If you are building a wood frame house I might recommend building with fire rated construction. You may want to consider installing fire sprinklers as well if you can afford it. Here is a photo of a wood frame house we built in the flood zone. This was a Sandy rebuild. Of the 9 super Storm Sandy rebuilds we did only this one was wood frame. With wood frame we recommend structural sheathing and hurricane strapping.
Alternative Materials for Hurricane Proof Homes
You can always consider new materials and alternative materials for building a new hurricane resistant house. Alternative or new materials will always be more expensive then traditional materials. They may be less available and you may have a hard time finding people to build the home.
One alternative material would be fiberglass. Below is a fiberglass house prototype I designed. Fiberglass is an excellent material for hurricanes. It is strong and durable. If anything impacts fiberglass it will just bounce off. If you have a high budget you may consider having a fiberglass house manufactured for your new home.
Hurricane Strapping and Construction Details
Hurricane Proof House Strapping
Lateral forces are a major problem in hurricanes and flood zones. Proper construction detailing is essential. As an architect, me and my engineers are very familiar with this type of detailing.
Hurricane proof homes need shear walls and strapping. Shear walls prevent the house from tipping over. Strapping prevents it from coming apart at the seems and having parts ripped off. We always have an architect or engineer come out to the job site and inspects the details before the house is finished. Here are a few photos of some examples on a few houses we did in the flood zone.
Hurricane Proof House Products
There are lots of different products that go into building a Hurricane resistant home. Make sure these products are hurricane rated especially your windows and doors. I cannot emphasize the importance of hurricane rated windows and doors. There are lots of different manufacturers you can look at and I promise, you will be able to find some in all price ranges. Hurricane rated windows are expensive but it is worth the money.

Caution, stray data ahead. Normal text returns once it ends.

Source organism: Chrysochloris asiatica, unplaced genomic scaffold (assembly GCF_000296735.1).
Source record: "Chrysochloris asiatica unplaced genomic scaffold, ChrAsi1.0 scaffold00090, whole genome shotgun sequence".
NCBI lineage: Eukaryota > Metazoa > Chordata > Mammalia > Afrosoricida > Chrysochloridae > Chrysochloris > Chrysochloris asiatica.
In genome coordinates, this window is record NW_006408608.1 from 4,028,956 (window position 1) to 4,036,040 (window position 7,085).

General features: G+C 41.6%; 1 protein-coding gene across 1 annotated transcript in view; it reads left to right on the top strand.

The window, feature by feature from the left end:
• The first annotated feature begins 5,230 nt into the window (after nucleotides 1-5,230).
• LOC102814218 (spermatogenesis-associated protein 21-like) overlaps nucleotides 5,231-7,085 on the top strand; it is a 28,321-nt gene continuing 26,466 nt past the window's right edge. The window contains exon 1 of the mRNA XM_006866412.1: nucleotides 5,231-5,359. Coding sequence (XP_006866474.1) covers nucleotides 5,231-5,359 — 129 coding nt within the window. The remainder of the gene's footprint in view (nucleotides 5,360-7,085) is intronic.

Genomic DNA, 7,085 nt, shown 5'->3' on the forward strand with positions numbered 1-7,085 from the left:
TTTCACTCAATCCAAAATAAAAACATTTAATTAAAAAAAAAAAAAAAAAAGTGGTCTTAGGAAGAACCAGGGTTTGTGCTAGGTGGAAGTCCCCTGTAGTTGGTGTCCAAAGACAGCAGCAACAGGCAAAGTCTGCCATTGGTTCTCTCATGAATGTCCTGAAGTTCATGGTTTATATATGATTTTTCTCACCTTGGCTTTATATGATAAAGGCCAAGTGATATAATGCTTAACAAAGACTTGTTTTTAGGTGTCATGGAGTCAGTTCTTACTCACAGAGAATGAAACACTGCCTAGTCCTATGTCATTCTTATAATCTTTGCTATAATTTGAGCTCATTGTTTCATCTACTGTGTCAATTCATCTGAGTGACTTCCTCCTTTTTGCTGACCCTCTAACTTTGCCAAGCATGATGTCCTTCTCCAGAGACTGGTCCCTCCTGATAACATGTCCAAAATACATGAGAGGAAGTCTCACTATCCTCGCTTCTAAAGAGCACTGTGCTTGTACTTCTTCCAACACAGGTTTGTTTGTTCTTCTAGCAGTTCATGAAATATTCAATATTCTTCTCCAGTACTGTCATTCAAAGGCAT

Backup power may be a really good idea. We recommend solar panels that are properly fastened to the roof this can be capable of providing your full power needs all year round. Make sure the installer has them tied down very well so they don’t blow off in high winds or a hurricane. Alternatively we have used natural gas generators that automatically kick in when the power goes down solely for emergency back up.
There is no doubt that climate change is causing extreme weather conditions. It is also true that human activity is causing climate change. If you are going to build a house make sure to do so with sustainability in mind. Please look at another article we wrote on Sustainable Home Design. Build a house that does not add to climate change. Build a home that achieves balance with our environment.
Planning: Building a House Can Be Stressful so Breathe
You may have just had your home destroyed by a flood or hurricane. If so I can’t imagine the stress and emotional strain you are under. You need to prepare yourself for a long road. Even if you aren’t rebuilding. Maybe you are building for the first time. Building a home is a lot of work. There will be headaches and anxiety. Take it one step at a time and try not to get overwhelmed. Take a deep breath and make sure you are mentally prepared for your journey.
I wish you the best of luck with your storm proof house design.
Flood Proof House Design
As an architect I study home design and construction, but these are deep and complicated issues. This post is meant to give a general overview on the topic of flood proofing. This post does not assume to cover every possible condition or detail.
Thank You for reading our Blog Post on Hurricane Proof House Design.
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Author Jorge Fontan AIA
This post was written by Jorge Fontan, a Registered Architect and owner of Fontan Architecture.